This record was kindly provided by the generous assistance of Tony Cooper.


                                                                                                                 COPY No.
This book is invariably to be kept locked up when not in use and is not to be taken outside the ship or establishment for which it it issued without the express permission of the Commanding Officer
C.B.  04051 (26)
"U 556"
Interrogation of Survivors
August, 1941



          This book is the property of His Majesty's Government.  
          It is intended for the use of the recipients only, and for communication to such Officers under them (not below the rank of Commissioned Officer) who may require to be acquainted with its contents in the course of their duties.  The Officers exercising this power will be held responsible that such information is imparted with due care and caution.  


Attention is called to the penalties attaching to any infraction of the
Official Secrets Acts
C.B.  04051 (26)
"U 556"
Interrogation of Survivors
August, 1941


          The following report is compiled from information derived from prisoners of war.  The statements made cannot always be verified; they should therefore not be accepted as facts unless they are definitely stated to be confirmed by information from other sources.  


  Introductory Remarks  
  Crew of "U 566"  
Early History of "U 556"
First Cruise of "U 556"
  Last Cruise of "U 556"  
  Sinking of "U-556"  
  Details of "U 556"  
  General Remarks  
  Diesel Engines, Electric Motors and Speeds  
  Drive between Engines and Motors  
  Air Compressor  
  Emergency Floats  
  Diesel Foundation  
  "U 137"  
Crew of "U 556"  
  (C42315)                                                                                                                            B*  


           AT ABOUT 0700 ON FRIDAY, 27th JUNE, 1941, IN POSITION  
60° 18' N., 29 ° 20' W.
          This report on the interrogation of survivors of "U 556," a 500-ton U-Boat contains only such information as refers to "U 556" and "U 137"; some remarks on the latter U-Boat was included because she was formerly commanded by the captain of "U 556" and his career is thus more easily followed.  
          All general information obtained will be published in the report on the interrogation of prisoners captured at the sinking of "U 651."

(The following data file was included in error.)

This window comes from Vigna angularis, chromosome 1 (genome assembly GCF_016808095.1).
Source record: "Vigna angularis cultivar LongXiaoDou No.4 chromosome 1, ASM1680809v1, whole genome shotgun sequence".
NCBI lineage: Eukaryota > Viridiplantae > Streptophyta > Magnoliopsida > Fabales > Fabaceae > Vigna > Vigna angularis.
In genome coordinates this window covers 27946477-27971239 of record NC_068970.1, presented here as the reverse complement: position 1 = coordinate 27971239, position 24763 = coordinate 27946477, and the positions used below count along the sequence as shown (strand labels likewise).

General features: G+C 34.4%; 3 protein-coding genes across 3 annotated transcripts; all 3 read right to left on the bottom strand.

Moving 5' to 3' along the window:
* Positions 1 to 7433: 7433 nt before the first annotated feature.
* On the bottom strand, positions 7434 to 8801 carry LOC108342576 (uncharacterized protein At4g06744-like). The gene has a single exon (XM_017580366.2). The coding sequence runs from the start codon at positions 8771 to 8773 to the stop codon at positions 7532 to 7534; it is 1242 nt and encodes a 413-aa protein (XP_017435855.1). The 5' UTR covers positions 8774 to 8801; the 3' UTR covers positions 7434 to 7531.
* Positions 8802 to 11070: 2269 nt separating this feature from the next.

II.  CREW OF "U 556"
          "U 556" carried four officers, fifteen Chief and Petty Officers, twenty-four ratings and, in addition, a Sub-Lieutenant and a Midshipman whose suitability for U-Boats was being tested; the total was thus forty-five men.  
          One officer, one petty officer and two ratings lost their lives, when the U-Boat was sunk, and a third rating died later.  
          The captain, Kapitänleutnant (Lieutenant-Commander) Herbert Wohlfarth, was considered by the Germans to have been one of their "U-Boat Aces."  He was born on 5th June, 1915, in Japan, and entered the Navy in 1933; he transferred to U-Boats in 1937 and was appointed to his first command in 1940.  An earlier statement to the effect that Wohlfarth had at one time commanded "U 22" could not be confirmed; if he had command of this U-Boat, it would only have been for a short time, as he was no longer on board at the end of March, 1940.  
          In April or May, 1940, he was appointed to command "U 137," a 300-ton U-Boat of the same series as "U 138" (C.B. 4051 (25) ), built by the Deutsche Werke, Kiel.  Some statements regarding "U 137" are given in Section VIII of this report.  
          By the time Wohlfarth was appointed to command "U 556," he had to his credit sinkings alleged by prisoners to total about 56,000 tons.  His activities in "U 556" brought his total claims up to 93,977 tons, representing 22 ships, including an escort vessel.  
          On 25th May, 1941, Wohlfarth was awarded the Knight Insignia of the Iron Cross.  
          He was extremely security-conscious, and gave the impression of being a disciplinarian, rather a bully, and arrogant; his success had made him conceited, but he showed a certain sense of humour.  He was adequately educated and reasonably polite, but in conversation he betrayed occasional streaks of callousness and cruelty.  
          He was not married and his home was in Berlin; he spoke fair English.  
          The First Lieutenant, Oberleutnant zur See (Lieutenant) Hans Schaefer, aged 30 years, was a Rhinelander by birth and education; he was married and his wife lived in Hamburg.  He joined the Merchant Service in 1928 and transferred to the Navy in 1934.  He formerly served in the A.A. Gunnery and Coastal Defence Section.  
          The Chief Quartermaster expressed his surprise that Schaefer should have so responsible a position as First Lieutenant of a U-Boat considering that this officer was only on his second active service cruise; it was admitted, however, that Schaefer was an exceptionally efficient officer and that possibly that fact justified the risk.  Had he returned safely from "U 556's" last cruise, he would have been appointed to a course for prospective U-Boat captains, lasting a few weeks, and would then have been given the command of a U-Boat of his own, according to the Chief Quartermaster.